I like watching horror movies, playing scary games, and getting the living daylights spooked out of me. While a jump scare is almost sure to get a reaction out of me (I am only human), what I really love is when a game or movie creates an atmosphere that makes me feel uneasy, disturbed, and scared. It's not easy to keep up an atmosphere and it's quite a feat when a game manages to make the hair on the back of my neck stand up for the entire game.
White Night successfully creates an atmosphere that made me feel uneasy and scared the entire time I was playing, and when one of the few jump scares in the game does rear its ugly head, I let out verbal screams.
Black, white, and terrifying
The first thing you're bound to notice about White Night is the game is almost entirely in black and white, and not like a grayscale photo, but hard contrasting black and white. This obviously is one of the layers that makes White Night so spooky, with giant portions of the screen being blacked out, it always leaves you wondering what could be lurking in the darkness.
Of course, each area is completely explorable by lighting matches, which in this game produces a white light (I see what you did there). Matches only last so long and only reveal so much of your surroundings, leaving you permanently searching for new matches throughout the mansion and consistently in a small area of white light and leaving much of the screen black.
Killer soundtrack — literally
The music, sound effects, and sound design of White Night is nothing short of brilliant. This is where the game really excels in creating an atmosphere that puts you on edge. It's constantly there and pretty minimal through a lot of the gameplay; however, that doesn't mean it's not impactful.
The soundtrack is hauntingly beautiful and it's constant presence really does wonders for the atmosphere by never giving your ear a break from the eerie strings and hollow sounding wind instruments. The music almost takes on a life of its own, when something important happens in the story the music builds and crescendos to epic proportions making the player feel like they are moving with the music. When you run out of matches or wander from the light, the music immediately start to ramp up, your character starts to breathe heavily, the screen gets darker and shakes, and the strings build so intensely it felt like the walls were closing in on you. It's a brilliant reminder that the darkness will get you if you let it, and it makes you want to light a match as fast as you possibly can. I have never experienced an iOS game that gave me such a visceral reaction, White Night had my heart rate up in the cardio zone multiple times.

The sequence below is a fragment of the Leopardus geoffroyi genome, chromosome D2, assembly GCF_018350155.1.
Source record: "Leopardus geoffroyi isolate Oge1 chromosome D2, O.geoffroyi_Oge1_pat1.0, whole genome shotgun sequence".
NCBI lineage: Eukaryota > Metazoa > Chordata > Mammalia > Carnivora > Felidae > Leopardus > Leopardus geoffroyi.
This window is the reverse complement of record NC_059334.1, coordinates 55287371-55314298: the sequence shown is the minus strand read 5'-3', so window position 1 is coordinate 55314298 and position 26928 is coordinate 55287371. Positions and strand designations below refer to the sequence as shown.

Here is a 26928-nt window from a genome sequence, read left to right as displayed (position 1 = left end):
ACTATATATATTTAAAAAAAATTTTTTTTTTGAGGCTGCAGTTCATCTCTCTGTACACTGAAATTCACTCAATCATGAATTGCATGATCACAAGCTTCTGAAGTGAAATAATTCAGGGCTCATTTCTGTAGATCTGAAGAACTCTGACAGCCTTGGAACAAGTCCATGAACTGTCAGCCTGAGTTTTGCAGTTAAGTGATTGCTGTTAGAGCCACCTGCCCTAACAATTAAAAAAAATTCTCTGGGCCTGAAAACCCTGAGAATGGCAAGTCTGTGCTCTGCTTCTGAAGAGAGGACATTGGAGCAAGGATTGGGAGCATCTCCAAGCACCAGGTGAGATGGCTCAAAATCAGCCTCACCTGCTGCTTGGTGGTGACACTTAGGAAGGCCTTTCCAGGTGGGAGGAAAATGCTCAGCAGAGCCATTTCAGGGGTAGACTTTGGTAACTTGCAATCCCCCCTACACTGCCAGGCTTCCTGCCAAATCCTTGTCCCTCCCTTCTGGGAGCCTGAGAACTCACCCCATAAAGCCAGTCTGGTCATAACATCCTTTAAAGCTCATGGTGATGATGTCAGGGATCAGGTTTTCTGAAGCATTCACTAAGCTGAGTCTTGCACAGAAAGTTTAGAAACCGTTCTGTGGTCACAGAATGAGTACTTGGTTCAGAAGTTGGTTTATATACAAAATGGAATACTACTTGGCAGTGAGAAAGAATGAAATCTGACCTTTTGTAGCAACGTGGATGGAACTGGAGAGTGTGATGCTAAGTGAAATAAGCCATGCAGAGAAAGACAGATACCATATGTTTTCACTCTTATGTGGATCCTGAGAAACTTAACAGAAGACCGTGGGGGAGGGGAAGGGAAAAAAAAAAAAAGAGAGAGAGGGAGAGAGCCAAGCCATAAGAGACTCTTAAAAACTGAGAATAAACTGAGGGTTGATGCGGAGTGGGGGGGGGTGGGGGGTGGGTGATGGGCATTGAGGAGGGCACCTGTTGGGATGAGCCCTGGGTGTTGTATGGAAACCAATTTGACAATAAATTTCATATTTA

White Night is what I would call an atmospheric game. Its main purpose is to make you feel something (most likely anxiety), and it accomplishes this with flying colors.
It isn't all perfect, the story isn't horribly original and the controls could be a little fine-tuned; however, White Light makes up for these shortcomings with some amazing visuals and superb sound design. Plus, the game is definitely long enough to justify it's $4.99 price tag.
If you love horror games White Night is a must download title, and you should be prepared to feel a little disturbed.
Other games this week
RPGolf: Combining the gameplay of classic RPGs and the fun of golf, RPGolf is a fun and light-hearted title that is pretty charming! $2.99 on the App Store
Omco: A platformer that comes highly praise from the creator of Super Meat Boy, Omco puts you in control of a rope-swinging ninja in a dark and macabre world. $4.99 on the App Store
Luke Filipowicz has been a writer at iMore, covering Apple for nearly a decade now. He writes a lot about Apple Watch and iPad but covers the iPhone and Mac as well. He often describes himself as an "Apple user on a budget" and firmly believes that great technology can be affordable if you know where to look. Luke also heads up the iMore Show — a weekly podcast focusing on Apple news, rumors, and products but likes to have some fun along the way.
Luke knows he spends more time on Twitter than he probably should, so feel free to follow him or give him a shout on social media @LukeFilipowicz.